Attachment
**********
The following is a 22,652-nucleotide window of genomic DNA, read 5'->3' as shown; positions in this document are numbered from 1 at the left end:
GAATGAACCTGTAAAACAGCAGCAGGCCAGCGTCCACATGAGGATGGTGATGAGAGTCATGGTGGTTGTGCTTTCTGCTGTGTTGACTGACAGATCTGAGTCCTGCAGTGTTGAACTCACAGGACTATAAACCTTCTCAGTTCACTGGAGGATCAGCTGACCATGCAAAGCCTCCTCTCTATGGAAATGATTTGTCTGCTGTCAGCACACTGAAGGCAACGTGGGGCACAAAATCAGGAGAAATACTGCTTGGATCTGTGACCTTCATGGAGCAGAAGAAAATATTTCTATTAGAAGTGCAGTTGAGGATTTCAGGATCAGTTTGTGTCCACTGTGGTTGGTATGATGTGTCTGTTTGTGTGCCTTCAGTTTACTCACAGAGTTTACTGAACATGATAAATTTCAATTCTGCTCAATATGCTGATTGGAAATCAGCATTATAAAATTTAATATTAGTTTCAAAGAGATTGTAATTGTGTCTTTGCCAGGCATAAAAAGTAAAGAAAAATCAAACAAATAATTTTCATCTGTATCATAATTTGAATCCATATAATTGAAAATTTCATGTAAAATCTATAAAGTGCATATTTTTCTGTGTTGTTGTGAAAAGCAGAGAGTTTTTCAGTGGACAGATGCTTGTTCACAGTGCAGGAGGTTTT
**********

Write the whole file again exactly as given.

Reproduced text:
The following is a 22,652-nucleotide window of genomic DNA, read 5'->3' as shown; positions in this document are numbered from 1 at the left end:
GAATGAACCTGTAAAACAGCAGCAGGCCAGCGTCCACATGAGGATGGTGATGAGAGTCATGGTGGTTGTGCTTTCTGCTGTGTTGACTGACAGATCTGAGTCCTGCAGTGTTGAACTCACAGGACTATAAACCTTCTCAGTTCACTGGAGGATCAGCTGACCATGCAAAGCCTCCTCTCTATGGAAATGATTTGTCTGCTGTCAGCACACTGAAGGCAACGTGGGGCACAAAATCAGGAGAAATACTGCTTGGATCTGTGACCTTCATGGAGCAGAAGAAAATATTTCTATTAGAAGTGCAGTTGAGGATTTCAGGATCAGTTTGTGTCCACTGTGGTTGGTATGATGTGTCTGTTTGTGTGCCTTCAGTTTACTCACAGAGTTTACTGAACATGATAAATTTCAATTCTGCTCAATATGCTGATTGGAAATCAGCATTATAAAATTTAATATTAGTTTCAAAGAGATTGTAATTGTGTCTTTGCCAGGCATAAAAAGTAAAGAAAAATCAAACAAATAATTTTCATCTGTATCATAATTTGAATCCATATAATTGAAAATTTCATGTAAAATCTATAAAGTGCATATTTTTCTGTGTTGTTGTGAAAAGCAGAGAGTTTTTCAGTGGACAGATGCTTGTTCACAGTGCAGGAGGTTTT